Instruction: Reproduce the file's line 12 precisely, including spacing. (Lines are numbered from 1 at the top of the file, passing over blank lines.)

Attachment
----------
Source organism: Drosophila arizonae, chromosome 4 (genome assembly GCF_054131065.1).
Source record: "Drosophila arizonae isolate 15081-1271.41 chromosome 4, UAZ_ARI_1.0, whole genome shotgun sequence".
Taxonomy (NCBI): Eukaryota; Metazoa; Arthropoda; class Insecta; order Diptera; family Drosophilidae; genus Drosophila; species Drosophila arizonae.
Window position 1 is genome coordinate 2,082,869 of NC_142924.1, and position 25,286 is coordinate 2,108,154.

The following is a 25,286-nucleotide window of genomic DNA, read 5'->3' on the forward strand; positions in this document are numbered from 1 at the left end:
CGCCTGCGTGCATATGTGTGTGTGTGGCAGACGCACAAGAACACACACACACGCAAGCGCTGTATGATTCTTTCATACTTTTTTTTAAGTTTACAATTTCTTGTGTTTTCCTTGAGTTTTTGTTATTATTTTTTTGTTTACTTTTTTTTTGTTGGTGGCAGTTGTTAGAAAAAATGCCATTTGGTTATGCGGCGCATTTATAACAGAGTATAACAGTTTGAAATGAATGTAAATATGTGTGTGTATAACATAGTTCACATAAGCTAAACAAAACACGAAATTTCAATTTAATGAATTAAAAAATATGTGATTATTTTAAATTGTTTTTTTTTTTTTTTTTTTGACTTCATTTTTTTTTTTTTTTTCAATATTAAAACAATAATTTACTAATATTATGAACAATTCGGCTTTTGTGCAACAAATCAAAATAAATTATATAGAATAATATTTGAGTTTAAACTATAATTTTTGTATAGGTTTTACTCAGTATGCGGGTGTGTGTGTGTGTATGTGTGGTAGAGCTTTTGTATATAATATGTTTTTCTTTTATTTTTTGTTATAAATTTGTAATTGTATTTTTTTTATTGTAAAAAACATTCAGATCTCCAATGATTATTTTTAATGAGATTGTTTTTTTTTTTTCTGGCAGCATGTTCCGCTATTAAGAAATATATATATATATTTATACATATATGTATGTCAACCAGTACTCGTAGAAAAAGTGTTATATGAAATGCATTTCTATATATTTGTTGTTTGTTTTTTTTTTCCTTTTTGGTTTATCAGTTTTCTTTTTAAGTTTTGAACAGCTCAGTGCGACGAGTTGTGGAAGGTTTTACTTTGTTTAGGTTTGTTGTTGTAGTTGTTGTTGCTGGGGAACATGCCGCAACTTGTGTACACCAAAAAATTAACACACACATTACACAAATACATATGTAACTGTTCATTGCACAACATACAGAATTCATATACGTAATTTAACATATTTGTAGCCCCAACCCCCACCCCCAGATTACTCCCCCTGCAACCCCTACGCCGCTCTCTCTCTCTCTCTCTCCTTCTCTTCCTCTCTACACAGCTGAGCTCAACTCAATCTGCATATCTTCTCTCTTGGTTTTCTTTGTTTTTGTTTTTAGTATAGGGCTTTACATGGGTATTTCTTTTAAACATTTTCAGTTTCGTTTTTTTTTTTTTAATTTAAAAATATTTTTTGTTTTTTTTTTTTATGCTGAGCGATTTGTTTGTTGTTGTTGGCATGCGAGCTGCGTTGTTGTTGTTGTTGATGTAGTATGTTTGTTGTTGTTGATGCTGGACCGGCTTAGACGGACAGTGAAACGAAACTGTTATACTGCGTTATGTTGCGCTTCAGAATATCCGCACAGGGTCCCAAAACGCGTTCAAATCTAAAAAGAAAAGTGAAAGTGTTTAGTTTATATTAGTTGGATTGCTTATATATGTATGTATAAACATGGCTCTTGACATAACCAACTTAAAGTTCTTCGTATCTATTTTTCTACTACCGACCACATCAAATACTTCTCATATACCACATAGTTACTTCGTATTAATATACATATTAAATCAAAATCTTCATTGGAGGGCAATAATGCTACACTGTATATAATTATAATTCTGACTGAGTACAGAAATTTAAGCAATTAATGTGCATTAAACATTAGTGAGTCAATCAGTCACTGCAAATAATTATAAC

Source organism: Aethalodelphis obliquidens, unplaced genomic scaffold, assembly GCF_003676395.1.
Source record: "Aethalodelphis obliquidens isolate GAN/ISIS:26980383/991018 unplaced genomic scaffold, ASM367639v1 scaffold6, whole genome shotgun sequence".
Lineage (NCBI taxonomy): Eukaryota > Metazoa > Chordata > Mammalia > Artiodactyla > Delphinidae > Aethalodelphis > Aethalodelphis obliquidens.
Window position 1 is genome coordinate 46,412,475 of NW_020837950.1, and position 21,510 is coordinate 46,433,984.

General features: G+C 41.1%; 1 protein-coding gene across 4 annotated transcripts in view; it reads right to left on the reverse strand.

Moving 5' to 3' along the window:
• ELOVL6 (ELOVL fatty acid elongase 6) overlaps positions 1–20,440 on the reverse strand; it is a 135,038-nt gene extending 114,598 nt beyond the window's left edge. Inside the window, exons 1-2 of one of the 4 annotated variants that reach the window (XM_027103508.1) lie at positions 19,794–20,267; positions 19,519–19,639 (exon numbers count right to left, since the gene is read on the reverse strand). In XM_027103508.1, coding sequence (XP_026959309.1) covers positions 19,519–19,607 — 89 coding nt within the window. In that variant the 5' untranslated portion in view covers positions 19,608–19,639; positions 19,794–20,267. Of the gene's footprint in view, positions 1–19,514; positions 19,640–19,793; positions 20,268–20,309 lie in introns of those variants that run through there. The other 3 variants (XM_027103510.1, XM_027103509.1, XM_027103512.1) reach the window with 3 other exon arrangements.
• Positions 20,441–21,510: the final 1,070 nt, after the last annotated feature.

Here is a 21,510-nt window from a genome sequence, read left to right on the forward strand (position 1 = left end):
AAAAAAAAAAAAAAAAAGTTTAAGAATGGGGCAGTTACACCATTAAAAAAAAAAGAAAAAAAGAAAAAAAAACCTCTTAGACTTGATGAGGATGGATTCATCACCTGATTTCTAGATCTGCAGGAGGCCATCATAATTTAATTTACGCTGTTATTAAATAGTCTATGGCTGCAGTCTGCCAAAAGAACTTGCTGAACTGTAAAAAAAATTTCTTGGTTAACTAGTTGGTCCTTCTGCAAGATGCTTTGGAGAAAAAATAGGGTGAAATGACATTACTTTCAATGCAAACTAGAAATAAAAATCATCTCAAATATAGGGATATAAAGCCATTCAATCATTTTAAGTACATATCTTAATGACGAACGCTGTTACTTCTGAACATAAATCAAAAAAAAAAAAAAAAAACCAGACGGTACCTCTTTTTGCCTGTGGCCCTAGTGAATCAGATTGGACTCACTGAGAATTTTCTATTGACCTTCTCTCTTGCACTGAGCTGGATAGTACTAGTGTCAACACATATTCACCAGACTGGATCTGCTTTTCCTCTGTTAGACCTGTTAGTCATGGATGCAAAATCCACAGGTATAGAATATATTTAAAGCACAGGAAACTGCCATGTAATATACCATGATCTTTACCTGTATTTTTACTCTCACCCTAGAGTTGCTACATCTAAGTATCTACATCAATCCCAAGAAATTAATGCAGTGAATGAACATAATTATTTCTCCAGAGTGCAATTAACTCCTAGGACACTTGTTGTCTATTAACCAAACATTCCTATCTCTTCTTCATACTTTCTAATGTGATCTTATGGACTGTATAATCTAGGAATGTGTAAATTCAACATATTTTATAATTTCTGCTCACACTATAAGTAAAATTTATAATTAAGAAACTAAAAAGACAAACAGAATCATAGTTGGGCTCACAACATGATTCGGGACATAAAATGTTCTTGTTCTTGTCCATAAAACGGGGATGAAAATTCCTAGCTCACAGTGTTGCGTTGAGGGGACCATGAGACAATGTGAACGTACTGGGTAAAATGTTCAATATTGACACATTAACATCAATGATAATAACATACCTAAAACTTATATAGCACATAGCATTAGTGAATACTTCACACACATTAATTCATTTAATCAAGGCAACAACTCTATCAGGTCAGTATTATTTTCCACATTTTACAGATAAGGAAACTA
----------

Moving 5' to 3' along the window: